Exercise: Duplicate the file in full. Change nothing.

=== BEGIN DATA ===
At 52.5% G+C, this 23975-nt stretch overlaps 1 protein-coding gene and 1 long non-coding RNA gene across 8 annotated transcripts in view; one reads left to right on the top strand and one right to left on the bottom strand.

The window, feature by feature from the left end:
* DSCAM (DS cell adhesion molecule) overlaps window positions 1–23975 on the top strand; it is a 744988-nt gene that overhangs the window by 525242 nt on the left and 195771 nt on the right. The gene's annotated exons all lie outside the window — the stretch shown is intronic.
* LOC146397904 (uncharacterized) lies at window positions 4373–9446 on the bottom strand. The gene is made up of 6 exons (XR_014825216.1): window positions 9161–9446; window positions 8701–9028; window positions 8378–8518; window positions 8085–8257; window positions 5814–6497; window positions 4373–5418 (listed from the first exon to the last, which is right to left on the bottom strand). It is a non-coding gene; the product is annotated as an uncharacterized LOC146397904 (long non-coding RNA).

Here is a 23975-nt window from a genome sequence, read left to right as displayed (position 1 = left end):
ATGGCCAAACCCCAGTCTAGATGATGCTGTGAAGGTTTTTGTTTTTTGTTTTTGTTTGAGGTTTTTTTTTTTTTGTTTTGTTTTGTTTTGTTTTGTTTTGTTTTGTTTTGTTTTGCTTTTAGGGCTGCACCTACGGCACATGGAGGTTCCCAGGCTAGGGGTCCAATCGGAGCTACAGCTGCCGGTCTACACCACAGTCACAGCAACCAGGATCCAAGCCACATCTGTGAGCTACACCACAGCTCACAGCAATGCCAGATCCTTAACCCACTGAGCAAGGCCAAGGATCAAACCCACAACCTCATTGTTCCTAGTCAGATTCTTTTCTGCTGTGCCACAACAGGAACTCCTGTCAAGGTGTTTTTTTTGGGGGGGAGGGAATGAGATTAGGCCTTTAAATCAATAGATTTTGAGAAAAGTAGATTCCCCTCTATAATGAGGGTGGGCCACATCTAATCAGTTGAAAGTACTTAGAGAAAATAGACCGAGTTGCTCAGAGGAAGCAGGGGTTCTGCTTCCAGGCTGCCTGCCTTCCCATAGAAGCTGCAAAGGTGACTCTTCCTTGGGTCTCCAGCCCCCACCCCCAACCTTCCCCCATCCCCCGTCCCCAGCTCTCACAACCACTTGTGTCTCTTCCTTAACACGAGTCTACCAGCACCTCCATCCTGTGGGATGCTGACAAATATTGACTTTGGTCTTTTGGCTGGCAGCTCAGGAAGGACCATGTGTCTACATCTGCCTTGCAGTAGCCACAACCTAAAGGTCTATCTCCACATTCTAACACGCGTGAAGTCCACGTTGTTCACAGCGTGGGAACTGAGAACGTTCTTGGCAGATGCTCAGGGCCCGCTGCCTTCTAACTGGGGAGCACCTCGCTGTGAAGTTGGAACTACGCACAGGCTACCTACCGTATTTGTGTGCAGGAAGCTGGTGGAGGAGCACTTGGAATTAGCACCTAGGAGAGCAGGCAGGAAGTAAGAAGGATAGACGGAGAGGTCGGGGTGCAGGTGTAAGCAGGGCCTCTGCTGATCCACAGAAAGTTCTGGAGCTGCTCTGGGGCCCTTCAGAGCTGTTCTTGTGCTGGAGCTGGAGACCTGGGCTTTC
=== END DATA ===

At 52.5% G+C, this 23975-nt stretch overlaps 1 protein-coding gene and 1 long non-coding RNA gene across 8 annotated transcripts in view; one reads left to right on the top strand and one right to left on the bottom strand.

The window, feature by feature from the left end:
* DSCAM (DS cell adhesion molecule) overlaps window positions 1–23975 on the top strand; it is a 744988-nt gene that overhangs the window by 525242 nt on the left and 195771 nt on the right. The gene's annotated exons all lie outside the window — the stretch shown is intronic.
* LOC146397904 (uncharacterized) lies at window positions 4373–9446 on the bottom strand. The gene is made up of 6 exons (XR_014825216.1): window positions 9161–9446; window positions 8701–9028; window positions 8378–8518; window positions 8085–8257; window positions 5814–6497; window positions 4373–5418 (listed from the first exon to the last, which is right to left on the bottom strand). It is a non-coding gene; the product is annotated as an uncharacterized LOC146397904 (long non-coding RNA).

Here is a 23975-nt window from a genome sequence, read left to right as displayed (position 1 = left end):
ATGGCCAAACCCCAGTCTAGATGATGCTGTGAAGGTTTTTGTTTTTTGTTTTTGTTTGAGGTTTTTTTTTTTTTGTTTTGTTTTGTTTTGTTTTGTTTTGTTTTGTTTTGTTTTGCTTTTAGGGCTGCACCTACGGCACATGGAGGTTCCCAGGCTAGGGGTCCAATCGGAGCTACAGCTGCCGGTCTACACCACAGTCACAGCAACCAGGATCCAAGCCACATCTGTGAGCTACACCACAGCTCACAGCAATGCCAGATCCTTAACCCACTGAGCAAGGCCAAGGATCAAACCCACAACCTCATTGTTCCTAGTCAGATTCTTTTCTGCTGTGCCACAACAGGAACTCCTGTCAAGGTGTTTTTTTTGGGGGGGAGGGAATGAGATTAGGCCTTTAAATCAATAGATTTTGAGAAAAGTAGATTCCCCTCTATAATGAGGGTGGGCCACATCTAATCAGTTGAAAGTACTTAGAGAAAATAGACCGAGTTGCTCAGAGGAAGCAGGGGTTCTGCTTCCAGGCTGCCTGCCTTCCCATAGAAGCTGCAAAGGTGACTCTTCCTTGGGTCTCCAGCCCCCACCCCCAACCTTCCCCCATCCCCCGTCCCCAGCTCTCACAACCACTTGTGTCTCTTCCTTAACACGAGTCTACCAGCACCTCCATCCTGTGGGATGCTGACAAATATTGACTTTGGTCTTTTGGCTGGCAGCTCAGGAAGGACCATGTGTCTACATCTGCCTTGCAGTAGCCACAACCTAAAGGTCTATCTCCACATTCTAACACGCGTGAAGTCCACGTTGTTCACAGCGTGGGAACTGAGAACGTTCTTGGCAGATGCTCAGGGCCCGCTGCCTTCTAACTGGGGAGCACCTCGCTGTGAAGTTGGAACTACGCACAGGCTACCTACCGTATTTGTGTGCAGGAAGCTGGTGGAGGAGCACTTGGAATTAGCACCTAGGAGAGCAGGCAGGAAGTAAGAAGGATAGACGGAGAGGTCGGGGTGCAGGTGTAAGCAGGGCCTCTGCTGATCCACAGAAAGTTCTGGAGCTGCTCTGGGGCCCTTCAGAGCTGTTCTTGTGCTGGAGCTGGAGACCTGGGCTTTC